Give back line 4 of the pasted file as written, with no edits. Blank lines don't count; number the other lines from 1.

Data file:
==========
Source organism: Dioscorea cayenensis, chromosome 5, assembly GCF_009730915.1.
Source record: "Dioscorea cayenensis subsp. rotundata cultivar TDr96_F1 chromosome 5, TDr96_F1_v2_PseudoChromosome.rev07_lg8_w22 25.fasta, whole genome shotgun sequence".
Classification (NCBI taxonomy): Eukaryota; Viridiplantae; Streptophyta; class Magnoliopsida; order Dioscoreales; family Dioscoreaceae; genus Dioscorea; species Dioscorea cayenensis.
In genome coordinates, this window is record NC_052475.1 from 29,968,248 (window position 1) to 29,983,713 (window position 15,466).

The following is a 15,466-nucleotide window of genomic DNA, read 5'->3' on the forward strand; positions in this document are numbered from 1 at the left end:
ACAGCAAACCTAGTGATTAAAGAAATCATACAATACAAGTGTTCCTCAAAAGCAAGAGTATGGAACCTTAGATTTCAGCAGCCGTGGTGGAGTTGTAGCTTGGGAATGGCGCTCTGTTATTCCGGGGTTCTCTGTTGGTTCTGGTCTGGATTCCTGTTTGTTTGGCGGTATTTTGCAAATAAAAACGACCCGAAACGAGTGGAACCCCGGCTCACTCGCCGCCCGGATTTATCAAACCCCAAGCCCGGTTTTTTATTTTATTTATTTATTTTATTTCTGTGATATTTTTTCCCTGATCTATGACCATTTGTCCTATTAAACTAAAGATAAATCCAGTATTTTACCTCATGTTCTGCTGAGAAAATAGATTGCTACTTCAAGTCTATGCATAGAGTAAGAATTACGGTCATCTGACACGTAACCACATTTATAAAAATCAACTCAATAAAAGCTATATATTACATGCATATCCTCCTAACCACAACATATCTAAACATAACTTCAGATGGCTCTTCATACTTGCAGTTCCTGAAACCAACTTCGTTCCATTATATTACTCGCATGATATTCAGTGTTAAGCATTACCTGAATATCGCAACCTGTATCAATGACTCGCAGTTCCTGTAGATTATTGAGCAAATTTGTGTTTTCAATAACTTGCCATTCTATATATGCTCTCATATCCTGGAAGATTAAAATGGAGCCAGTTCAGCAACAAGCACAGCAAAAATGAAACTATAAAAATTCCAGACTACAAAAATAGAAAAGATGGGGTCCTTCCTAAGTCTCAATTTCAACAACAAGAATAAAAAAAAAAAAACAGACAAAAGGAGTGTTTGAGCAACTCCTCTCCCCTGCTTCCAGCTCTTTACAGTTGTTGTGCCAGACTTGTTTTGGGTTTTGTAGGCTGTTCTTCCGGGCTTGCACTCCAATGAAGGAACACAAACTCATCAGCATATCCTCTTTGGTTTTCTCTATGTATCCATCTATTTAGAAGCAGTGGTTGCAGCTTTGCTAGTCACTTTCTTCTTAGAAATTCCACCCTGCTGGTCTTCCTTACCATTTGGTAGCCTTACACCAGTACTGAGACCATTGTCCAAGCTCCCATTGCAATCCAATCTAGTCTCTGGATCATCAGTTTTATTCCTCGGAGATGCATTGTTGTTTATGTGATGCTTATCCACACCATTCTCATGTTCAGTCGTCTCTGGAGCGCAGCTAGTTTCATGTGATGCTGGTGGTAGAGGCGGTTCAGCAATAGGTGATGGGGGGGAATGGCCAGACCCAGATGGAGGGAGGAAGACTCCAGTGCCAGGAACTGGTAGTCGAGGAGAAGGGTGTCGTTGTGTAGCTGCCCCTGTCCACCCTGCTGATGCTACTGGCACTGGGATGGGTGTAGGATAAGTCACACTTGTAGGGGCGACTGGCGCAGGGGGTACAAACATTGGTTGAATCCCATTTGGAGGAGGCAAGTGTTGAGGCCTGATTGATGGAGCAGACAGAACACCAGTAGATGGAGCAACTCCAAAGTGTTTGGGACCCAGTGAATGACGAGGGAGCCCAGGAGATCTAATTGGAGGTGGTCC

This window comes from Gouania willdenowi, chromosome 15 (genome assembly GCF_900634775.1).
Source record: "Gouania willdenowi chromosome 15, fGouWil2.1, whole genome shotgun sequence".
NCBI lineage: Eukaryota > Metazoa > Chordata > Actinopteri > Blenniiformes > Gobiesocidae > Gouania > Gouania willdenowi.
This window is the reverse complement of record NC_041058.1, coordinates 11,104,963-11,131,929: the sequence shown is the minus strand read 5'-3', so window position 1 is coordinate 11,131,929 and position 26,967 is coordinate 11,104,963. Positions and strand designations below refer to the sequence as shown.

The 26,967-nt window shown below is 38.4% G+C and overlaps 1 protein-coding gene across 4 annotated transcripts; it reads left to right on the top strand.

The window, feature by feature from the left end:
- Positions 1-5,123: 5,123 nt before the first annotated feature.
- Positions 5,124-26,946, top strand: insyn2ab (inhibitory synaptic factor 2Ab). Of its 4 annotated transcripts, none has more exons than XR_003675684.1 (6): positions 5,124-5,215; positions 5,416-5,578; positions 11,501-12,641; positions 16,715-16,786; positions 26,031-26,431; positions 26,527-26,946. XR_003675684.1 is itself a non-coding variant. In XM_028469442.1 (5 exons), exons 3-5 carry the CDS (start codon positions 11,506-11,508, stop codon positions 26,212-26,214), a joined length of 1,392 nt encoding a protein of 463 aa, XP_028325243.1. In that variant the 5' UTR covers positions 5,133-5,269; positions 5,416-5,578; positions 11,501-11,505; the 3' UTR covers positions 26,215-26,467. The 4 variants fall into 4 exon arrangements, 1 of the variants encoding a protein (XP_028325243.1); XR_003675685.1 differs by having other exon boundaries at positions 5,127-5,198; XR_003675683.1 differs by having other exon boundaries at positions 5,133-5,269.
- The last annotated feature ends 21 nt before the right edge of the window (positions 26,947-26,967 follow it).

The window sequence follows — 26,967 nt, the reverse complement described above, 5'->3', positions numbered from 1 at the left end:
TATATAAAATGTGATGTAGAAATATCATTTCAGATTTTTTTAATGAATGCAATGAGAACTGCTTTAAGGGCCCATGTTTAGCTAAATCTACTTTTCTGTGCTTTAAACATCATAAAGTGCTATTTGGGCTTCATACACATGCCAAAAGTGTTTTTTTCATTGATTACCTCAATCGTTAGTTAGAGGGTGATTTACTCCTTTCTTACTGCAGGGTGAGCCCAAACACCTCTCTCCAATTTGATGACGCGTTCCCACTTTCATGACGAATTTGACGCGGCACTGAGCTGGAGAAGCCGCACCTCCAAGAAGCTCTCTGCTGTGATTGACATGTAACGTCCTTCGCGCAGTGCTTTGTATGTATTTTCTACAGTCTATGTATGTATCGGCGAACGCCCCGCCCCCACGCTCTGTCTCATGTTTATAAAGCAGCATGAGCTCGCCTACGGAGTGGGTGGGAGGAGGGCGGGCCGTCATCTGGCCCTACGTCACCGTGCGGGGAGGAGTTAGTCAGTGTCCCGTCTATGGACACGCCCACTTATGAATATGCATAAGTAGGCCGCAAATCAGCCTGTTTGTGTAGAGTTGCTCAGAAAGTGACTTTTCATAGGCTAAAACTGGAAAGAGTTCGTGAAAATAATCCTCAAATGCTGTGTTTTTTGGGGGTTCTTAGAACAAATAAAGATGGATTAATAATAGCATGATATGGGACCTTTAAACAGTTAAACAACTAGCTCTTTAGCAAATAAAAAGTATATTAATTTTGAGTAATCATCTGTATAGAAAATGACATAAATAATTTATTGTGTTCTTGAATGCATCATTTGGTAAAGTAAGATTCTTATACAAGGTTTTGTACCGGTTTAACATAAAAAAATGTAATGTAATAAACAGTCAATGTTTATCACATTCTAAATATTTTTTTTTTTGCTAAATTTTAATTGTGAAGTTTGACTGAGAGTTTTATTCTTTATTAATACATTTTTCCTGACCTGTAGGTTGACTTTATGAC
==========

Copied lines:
In genome coordinates, this window is record NC_052475.1 from 29,968,248 (window position 1) to 29,983,713 (window position 15,466).